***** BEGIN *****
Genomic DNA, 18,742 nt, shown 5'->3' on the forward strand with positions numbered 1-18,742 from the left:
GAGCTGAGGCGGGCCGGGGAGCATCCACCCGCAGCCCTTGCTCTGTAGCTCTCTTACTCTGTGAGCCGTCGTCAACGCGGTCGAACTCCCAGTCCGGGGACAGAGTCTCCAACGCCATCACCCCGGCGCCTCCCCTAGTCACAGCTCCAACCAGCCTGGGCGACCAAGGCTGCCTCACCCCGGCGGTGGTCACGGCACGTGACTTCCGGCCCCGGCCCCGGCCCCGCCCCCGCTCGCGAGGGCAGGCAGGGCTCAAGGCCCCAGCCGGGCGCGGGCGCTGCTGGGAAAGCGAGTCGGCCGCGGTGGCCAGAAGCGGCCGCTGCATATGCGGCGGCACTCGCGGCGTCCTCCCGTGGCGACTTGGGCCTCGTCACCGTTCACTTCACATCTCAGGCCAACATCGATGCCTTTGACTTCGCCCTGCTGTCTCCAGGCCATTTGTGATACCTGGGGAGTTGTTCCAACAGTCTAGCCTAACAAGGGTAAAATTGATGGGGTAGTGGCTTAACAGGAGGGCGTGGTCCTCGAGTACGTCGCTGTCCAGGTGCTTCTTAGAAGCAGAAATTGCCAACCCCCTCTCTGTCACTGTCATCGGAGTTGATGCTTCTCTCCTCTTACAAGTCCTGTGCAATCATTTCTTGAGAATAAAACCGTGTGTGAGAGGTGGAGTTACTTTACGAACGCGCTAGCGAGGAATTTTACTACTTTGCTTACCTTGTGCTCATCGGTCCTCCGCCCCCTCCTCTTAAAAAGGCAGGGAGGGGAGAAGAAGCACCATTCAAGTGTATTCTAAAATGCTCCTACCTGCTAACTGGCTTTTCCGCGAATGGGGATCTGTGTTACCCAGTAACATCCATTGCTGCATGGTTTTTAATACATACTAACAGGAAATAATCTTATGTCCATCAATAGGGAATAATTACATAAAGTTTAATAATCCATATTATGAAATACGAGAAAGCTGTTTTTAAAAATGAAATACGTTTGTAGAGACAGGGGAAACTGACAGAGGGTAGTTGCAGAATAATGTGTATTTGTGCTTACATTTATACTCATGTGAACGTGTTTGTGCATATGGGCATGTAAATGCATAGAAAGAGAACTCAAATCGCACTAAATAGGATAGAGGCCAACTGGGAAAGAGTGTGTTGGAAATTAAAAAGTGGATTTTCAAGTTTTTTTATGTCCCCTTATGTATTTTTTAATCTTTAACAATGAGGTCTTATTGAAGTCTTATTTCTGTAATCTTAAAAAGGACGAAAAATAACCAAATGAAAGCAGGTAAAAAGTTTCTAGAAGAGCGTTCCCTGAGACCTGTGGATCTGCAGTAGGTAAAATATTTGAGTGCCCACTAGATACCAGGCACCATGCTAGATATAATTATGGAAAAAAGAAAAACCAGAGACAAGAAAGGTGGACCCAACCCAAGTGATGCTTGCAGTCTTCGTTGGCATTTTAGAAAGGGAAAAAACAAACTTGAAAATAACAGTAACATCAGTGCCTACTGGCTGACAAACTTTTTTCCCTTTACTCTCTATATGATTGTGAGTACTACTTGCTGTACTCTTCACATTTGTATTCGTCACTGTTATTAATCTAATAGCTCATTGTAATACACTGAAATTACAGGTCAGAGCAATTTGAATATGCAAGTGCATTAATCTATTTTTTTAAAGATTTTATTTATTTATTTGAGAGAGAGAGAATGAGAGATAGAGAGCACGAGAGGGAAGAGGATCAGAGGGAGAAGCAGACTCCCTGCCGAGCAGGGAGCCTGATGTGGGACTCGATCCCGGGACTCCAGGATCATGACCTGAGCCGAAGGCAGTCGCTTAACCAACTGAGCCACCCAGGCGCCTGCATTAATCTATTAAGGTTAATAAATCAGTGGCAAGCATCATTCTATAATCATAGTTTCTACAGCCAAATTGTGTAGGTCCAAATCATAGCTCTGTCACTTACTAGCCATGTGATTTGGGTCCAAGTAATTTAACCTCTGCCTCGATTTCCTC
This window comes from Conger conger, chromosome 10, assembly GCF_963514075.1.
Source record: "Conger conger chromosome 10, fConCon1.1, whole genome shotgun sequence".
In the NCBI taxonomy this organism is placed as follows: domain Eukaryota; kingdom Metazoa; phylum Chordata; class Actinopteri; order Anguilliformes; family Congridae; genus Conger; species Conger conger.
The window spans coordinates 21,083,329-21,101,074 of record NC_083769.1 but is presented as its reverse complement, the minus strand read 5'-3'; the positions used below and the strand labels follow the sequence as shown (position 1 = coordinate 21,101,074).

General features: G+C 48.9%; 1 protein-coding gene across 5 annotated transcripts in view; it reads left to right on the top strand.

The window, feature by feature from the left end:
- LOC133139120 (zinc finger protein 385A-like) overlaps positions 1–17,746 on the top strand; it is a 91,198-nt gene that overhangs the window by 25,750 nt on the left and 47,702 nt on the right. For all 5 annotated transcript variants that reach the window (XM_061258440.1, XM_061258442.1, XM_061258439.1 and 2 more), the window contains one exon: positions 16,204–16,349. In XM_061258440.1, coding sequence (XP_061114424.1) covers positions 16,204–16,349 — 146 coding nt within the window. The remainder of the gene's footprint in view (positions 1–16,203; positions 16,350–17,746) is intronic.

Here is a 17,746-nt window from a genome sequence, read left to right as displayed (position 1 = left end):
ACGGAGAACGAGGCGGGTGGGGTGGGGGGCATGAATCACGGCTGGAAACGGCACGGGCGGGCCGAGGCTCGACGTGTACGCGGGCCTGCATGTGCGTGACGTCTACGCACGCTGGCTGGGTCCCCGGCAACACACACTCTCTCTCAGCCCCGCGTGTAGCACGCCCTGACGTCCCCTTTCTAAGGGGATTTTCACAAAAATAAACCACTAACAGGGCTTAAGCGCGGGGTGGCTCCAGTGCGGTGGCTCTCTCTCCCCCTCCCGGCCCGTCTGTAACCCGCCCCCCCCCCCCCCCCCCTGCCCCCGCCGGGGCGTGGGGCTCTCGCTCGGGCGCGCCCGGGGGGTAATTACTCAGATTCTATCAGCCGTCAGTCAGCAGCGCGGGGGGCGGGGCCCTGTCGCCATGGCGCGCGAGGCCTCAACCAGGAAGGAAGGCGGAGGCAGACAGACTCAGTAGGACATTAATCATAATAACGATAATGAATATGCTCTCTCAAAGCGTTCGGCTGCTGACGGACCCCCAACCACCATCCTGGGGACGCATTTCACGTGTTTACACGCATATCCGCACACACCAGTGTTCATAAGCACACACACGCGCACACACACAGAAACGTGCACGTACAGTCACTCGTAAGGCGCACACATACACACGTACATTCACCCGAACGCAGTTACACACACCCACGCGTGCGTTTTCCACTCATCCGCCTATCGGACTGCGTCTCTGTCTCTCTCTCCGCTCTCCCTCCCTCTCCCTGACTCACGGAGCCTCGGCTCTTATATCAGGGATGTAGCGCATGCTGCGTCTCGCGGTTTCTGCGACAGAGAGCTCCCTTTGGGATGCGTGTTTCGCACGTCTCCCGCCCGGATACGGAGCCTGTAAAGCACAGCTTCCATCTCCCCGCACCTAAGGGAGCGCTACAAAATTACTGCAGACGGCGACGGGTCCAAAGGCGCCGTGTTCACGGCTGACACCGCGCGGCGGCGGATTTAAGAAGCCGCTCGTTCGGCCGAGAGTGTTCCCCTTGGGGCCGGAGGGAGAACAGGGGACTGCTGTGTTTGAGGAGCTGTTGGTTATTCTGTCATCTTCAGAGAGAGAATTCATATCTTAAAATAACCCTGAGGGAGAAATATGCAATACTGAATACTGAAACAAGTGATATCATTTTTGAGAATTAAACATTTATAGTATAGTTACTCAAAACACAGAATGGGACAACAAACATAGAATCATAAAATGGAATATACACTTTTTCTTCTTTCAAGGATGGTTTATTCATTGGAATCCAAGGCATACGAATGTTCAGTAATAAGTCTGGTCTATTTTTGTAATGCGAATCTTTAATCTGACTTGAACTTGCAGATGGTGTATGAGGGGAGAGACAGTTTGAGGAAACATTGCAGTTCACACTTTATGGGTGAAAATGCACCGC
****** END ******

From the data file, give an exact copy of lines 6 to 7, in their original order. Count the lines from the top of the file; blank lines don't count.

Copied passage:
The window spans coordinates 21,083,329-21,101,074 of record NC_083769.1 but is presented as its reverse complement, the minus strand read 5'-3'; the positions used below and the strand labels follow the sequence as shown (position 1 = coordinate 21,101,074).

General features: G+C 48.9%; 1 protein-coding gene across 5 annotated transcripts in view; it reads left to right on the top strand.